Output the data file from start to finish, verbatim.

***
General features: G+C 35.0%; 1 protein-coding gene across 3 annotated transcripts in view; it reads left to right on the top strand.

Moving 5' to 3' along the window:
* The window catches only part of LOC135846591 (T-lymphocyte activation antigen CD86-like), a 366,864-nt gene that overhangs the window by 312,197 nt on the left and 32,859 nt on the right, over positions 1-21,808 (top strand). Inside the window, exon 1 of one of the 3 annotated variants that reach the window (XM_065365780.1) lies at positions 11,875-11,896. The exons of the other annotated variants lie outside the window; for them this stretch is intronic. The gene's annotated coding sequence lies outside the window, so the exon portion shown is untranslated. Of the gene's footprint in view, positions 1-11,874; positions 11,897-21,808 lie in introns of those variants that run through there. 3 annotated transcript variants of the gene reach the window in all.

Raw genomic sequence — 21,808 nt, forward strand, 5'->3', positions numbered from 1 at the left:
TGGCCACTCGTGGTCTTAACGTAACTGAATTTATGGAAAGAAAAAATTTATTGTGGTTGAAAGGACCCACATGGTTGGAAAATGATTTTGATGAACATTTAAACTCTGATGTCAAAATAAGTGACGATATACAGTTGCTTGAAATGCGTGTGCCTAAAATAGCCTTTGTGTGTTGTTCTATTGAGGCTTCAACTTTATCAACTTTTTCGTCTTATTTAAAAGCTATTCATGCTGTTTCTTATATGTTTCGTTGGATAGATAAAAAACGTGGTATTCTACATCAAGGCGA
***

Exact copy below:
General features: G+C 35.0%; 1 protein-coding gene across 3 annotated transcripts in view; it reads left to right on the top strand.

Moving 5' to 3' along the window:
* The window catches only part of LOC135846591 (T-lymphocyte activation antigen CD86-like), a 366,864-nt gene that overhangs the window by 312,197 nt on the left and 32,859 nt on the right, over positions 1-21,808 (top strand). Inside the window, exon 1 of one of the 3 annotated variants that reach the window (XM_065365780.1) lies at positions 11,875-11,896. The exons of the other annotated variants lie outside the window; for them this stretch is intronic. The gene's annotated coding sequence lies outside the window, so the exon portion shown is untranslated. Of the gene's footprint in view, positions 1-11,874; positions 11,897-21,808 lie in introns of those variants that run through there. 3 annotated transcript variants of the gene reach the window in all.

Raw genomic sequence — 21,808 nt, forward strand, 5'->3', positions numbered from 1 at the left:
TGGCCACTCGTGGTCTTAACGTAACTGAATTTATGGAAAGAAAAAATTTATTGTGGTTGAAAGGACCCACATGGTTGGAAAATGATTTTGATGAACATTTAAACTCTGATGTCAAAATAAGTGACGATATACAGTTGCTTGAAATGCGTGTGCCTAAAATAGCCTTTGTGTGTTGTTCTATTGAGGCTTCAACTTTATCAACTTTTTCGTCTTATTTAAAAGCTATTCATGCTGTTTCTTATATGTTTCGTTGGATAGATAAAAAACGTGGTATTCTACATCAAGGCGA